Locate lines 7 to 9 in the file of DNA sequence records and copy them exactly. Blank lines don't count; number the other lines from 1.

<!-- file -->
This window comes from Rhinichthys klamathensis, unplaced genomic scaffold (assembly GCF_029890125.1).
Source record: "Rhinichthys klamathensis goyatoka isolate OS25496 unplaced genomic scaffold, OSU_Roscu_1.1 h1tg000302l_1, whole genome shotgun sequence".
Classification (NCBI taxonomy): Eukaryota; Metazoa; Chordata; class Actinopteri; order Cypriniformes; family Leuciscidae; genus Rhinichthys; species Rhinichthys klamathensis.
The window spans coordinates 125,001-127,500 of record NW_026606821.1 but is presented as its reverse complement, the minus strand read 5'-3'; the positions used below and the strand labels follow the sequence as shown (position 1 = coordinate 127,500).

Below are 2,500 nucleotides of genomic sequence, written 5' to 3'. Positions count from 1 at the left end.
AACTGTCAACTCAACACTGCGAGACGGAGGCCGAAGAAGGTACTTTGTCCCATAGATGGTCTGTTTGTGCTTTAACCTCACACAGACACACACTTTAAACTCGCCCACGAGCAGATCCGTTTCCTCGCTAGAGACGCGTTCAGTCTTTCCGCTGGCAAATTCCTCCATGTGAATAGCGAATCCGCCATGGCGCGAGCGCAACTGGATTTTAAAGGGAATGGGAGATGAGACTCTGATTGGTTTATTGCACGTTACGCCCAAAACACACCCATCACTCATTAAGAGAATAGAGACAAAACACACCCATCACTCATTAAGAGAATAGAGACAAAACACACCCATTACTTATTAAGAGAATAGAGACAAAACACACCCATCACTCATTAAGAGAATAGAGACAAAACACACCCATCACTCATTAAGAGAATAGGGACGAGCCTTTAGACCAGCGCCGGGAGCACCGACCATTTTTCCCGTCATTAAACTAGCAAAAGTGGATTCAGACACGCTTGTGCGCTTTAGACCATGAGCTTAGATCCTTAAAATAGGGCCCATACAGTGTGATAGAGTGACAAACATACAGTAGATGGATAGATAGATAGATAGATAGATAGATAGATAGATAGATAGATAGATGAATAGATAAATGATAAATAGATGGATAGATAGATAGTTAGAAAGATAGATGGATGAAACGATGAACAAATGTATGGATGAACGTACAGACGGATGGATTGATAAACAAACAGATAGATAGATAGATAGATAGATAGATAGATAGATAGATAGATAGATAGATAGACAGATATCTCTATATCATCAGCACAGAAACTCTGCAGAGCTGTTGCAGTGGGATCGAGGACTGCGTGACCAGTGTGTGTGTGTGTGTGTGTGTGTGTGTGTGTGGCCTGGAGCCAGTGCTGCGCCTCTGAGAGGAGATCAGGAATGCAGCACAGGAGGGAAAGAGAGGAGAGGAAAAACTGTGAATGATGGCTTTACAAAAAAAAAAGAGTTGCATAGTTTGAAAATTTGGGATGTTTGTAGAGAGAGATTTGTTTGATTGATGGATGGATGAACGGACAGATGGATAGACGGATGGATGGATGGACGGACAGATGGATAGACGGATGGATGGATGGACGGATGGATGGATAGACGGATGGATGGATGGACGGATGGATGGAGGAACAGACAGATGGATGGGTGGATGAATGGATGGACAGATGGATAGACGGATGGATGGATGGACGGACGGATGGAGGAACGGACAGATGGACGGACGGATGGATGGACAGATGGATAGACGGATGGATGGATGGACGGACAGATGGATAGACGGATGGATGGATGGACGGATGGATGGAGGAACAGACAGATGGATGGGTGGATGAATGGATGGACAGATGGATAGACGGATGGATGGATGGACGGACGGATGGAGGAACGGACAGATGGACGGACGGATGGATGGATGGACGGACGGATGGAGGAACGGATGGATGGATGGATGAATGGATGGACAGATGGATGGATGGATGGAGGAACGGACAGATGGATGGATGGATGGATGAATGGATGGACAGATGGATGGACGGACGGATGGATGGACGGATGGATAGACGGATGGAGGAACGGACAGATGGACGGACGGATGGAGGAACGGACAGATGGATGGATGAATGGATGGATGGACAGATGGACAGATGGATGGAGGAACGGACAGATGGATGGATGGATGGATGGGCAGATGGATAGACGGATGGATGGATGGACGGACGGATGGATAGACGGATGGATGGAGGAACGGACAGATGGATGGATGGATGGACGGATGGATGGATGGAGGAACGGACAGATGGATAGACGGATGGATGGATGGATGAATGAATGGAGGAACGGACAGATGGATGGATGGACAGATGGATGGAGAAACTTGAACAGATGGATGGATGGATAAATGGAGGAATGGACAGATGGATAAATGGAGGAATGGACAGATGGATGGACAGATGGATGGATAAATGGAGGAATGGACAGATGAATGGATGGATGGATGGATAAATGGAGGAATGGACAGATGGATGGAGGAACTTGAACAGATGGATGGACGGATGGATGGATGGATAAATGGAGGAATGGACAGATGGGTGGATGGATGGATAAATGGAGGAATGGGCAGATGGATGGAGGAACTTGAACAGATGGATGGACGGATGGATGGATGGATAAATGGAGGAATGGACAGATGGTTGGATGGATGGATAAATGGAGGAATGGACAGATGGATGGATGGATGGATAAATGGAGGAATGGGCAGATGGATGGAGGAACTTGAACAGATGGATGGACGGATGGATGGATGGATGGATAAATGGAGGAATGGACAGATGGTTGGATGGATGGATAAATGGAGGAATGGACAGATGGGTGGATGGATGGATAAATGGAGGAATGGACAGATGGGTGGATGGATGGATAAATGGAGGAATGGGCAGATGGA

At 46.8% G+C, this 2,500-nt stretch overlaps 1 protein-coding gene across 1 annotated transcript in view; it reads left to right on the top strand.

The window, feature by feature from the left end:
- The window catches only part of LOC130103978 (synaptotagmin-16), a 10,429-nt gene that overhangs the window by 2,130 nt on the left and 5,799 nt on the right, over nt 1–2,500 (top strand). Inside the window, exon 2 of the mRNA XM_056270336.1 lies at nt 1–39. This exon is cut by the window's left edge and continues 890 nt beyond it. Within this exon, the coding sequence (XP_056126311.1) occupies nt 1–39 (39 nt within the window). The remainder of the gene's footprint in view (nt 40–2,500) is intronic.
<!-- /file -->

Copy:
At 46.8% G+C, this 2,500-nt stretch overlaps 1 protein-coding gene across 1 annotated transcript in view; it reads left to right on the top strand.

The window, feature by feature from the left end:
- The window catches only part of LOC130103978 (synaptotagmin-16), a 10,429-nt gene that overhangs the window by 2,130 nt on the left and 5,799 nt on the right, over nt 1–2,500 (top strand). Inside the window, exon 2 of the mRNA XM_056270336.1 lies at nt 1–39. This exon is cut by the window's left edge and continues 890 nt beyond it. Within this exon, the coding sequence (XP_056126311.1) occupies nt 1–39 (39 nt within the window). The remainder of the gene's footprint in view (nt 40–2,500) is intronic.